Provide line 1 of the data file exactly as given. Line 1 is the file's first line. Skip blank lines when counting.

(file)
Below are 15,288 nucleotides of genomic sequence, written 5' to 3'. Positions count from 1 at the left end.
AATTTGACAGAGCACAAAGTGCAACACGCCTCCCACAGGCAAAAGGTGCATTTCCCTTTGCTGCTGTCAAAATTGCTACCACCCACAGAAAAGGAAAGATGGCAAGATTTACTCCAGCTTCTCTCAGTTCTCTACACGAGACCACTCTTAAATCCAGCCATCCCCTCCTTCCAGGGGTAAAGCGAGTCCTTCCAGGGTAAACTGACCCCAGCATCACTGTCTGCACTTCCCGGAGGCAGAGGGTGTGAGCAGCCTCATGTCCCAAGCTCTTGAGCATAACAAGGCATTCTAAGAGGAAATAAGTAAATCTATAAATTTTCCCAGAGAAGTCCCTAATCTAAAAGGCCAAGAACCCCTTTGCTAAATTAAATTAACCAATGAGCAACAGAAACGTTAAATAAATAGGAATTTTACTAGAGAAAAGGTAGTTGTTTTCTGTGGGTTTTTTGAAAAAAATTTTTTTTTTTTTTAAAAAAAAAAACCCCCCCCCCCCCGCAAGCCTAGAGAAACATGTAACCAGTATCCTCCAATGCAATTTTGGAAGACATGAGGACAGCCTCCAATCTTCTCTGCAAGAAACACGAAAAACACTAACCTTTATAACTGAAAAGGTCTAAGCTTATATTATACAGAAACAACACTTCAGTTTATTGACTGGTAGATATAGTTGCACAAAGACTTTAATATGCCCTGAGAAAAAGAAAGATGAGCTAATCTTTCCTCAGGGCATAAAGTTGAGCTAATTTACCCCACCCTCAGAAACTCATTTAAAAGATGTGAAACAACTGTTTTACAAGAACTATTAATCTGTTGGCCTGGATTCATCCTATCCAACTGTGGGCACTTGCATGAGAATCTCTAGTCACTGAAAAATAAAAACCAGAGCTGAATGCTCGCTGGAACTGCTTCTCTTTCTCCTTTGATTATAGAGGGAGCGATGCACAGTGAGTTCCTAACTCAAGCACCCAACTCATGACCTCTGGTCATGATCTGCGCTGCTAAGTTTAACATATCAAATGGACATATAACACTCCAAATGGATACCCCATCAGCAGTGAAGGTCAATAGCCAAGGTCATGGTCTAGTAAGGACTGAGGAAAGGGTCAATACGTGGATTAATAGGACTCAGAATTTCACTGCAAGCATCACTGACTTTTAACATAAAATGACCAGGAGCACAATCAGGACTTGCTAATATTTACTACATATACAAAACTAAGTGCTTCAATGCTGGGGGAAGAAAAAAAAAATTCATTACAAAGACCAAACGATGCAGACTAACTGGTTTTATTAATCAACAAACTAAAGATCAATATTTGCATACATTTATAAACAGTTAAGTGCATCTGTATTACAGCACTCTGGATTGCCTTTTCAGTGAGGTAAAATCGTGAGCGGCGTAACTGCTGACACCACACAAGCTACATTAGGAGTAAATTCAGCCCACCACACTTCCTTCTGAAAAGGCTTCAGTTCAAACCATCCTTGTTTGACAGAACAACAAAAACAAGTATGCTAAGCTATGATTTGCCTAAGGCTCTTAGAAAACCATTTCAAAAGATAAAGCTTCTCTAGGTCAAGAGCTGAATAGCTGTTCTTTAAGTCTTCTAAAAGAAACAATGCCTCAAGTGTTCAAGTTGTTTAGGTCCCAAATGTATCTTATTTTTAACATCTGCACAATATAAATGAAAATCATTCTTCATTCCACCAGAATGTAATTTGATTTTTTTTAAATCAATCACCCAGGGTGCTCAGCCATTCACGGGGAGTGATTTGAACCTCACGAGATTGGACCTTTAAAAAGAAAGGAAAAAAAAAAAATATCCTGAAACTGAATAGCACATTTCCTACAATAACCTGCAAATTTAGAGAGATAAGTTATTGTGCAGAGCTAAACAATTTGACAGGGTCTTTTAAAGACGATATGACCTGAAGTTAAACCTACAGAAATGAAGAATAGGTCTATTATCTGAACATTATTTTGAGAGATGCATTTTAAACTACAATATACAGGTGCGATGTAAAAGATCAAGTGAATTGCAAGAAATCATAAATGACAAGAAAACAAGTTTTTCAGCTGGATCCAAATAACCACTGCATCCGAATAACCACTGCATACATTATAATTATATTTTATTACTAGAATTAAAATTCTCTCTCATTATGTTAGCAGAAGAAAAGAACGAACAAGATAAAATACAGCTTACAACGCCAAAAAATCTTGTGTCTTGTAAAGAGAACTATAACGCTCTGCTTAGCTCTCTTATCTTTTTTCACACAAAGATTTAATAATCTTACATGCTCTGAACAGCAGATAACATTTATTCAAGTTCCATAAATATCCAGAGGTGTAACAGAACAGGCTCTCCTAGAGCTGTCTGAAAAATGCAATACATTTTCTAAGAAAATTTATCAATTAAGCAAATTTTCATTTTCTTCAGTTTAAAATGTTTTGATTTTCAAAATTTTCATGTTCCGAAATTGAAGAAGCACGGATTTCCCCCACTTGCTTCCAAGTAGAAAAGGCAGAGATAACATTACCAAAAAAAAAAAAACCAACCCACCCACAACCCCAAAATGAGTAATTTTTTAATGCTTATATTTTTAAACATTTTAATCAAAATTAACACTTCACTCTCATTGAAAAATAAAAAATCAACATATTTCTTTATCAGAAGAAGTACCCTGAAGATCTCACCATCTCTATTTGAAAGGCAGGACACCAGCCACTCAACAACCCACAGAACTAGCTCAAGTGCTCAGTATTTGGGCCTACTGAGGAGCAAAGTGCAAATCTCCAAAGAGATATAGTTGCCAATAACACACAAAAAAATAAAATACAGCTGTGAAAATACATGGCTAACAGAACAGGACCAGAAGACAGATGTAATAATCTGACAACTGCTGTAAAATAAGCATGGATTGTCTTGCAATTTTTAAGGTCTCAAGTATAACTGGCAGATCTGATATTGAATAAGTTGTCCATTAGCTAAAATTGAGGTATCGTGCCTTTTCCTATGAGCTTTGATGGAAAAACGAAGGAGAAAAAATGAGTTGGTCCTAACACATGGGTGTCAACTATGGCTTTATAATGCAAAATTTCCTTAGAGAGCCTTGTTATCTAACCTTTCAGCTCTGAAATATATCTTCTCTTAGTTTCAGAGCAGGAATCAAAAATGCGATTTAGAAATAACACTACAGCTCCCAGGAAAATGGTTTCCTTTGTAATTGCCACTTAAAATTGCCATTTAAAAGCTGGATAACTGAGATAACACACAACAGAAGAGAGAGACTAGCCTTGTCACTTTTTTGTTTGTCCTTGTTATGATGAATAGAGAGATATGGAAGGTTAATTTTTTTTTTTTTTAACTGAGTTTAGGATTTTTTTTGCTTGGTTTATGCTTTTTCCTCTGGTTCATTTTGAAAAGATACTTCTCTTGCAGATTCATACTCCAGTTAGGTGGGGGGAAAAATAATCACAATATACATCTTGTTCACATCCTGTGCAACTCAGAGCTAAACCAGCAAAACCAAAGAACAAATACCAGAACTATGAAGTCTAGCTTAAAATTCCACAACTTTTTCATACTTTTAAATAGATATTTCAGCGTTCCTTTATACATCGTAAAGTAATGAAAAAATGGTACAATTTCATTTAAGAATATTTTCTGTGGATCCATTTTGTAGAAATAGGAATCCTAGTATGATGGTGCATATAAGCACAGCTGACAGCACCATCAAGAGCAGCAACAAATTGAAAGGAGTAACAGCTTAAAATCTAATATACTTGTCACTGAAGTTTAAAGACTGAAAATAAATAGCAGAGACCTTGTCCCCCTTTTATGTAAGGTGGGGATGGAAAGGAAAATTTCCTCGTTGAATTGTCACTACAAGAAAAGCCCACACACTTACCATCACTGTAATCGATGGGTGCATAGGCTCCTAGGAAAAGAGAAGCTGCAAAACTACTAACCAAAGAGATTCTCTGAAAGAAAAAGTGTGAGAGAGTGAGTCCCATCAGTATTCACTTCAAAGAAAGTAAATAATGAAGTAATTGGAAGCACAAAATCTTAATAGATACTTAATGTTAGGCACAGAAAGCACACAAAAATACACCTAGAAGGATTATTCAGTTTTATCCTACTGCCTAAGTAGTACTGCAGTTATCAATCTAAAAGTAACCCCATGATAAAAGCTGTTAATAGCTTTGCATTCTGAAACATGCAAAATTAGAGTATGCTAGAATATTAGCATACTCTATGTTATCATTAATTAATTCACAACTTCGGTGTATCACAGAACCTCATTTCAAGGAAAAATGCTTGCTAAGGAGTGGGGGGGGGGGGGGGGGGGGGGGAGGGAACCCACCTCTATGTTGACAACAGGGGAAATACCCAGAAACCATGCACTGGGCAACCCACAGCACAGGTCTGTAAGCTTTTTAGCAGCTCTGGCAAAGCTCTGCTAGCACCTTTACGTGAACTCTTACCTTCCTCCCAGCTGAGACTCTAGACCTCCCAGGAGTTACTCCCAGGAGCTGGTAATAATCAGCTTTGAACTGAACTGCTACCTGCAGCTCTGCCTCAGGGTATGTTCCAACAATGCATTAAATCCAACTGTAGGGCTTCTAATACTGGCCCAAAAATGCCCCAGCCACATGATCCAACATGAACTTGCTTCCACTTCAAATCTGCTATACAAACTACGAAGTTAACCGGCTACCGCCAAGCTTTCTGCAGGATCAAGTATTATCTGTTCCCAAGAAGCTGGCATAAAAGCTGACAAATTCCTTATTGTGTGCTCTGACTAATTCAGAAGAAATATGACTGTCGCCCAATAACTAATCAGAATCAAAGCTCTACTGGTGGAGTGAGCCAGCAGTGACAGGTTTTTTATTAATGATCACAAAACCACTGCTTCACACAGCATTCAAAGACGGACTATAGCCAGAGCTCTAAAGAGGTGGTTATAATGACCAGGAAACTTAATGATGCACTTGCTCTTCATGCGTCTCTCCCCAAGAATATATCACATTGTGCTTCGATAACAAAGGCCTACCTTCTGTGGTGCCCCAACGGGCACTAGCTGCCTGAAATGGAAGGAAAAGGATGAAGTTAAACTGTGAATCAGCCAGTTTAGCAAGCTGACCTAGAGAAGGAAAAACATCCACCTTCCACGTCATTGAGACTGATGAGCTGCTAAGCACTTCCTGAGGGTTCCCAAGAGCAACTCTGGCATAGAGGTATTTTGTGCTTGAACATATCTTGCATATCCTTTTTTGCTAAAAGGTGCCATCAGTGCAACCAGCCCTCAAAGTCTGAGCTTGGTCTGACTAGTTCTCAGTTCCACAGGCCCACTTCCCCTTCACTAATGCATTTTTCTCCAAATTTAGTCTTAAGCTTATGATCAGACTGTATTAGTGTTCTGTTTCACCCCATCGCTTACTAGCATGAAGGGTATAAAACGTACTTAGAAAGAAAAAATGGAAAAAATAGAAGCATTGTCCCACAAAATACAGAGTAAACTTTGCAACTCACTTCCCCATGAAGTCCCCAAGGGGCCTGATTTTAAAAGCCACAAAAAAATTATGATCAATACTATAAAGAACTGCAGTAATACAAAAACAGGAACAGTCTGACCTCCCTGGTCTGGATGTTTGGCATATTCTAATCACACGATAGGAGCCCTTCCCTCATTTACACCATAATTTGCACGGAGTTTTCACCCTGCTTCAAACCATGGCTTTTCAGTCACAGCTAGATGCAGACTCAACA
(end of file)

Below are 15,288 nucleotides of genomic sequence, written 5' to 3'. Positions count from 1 at the left end.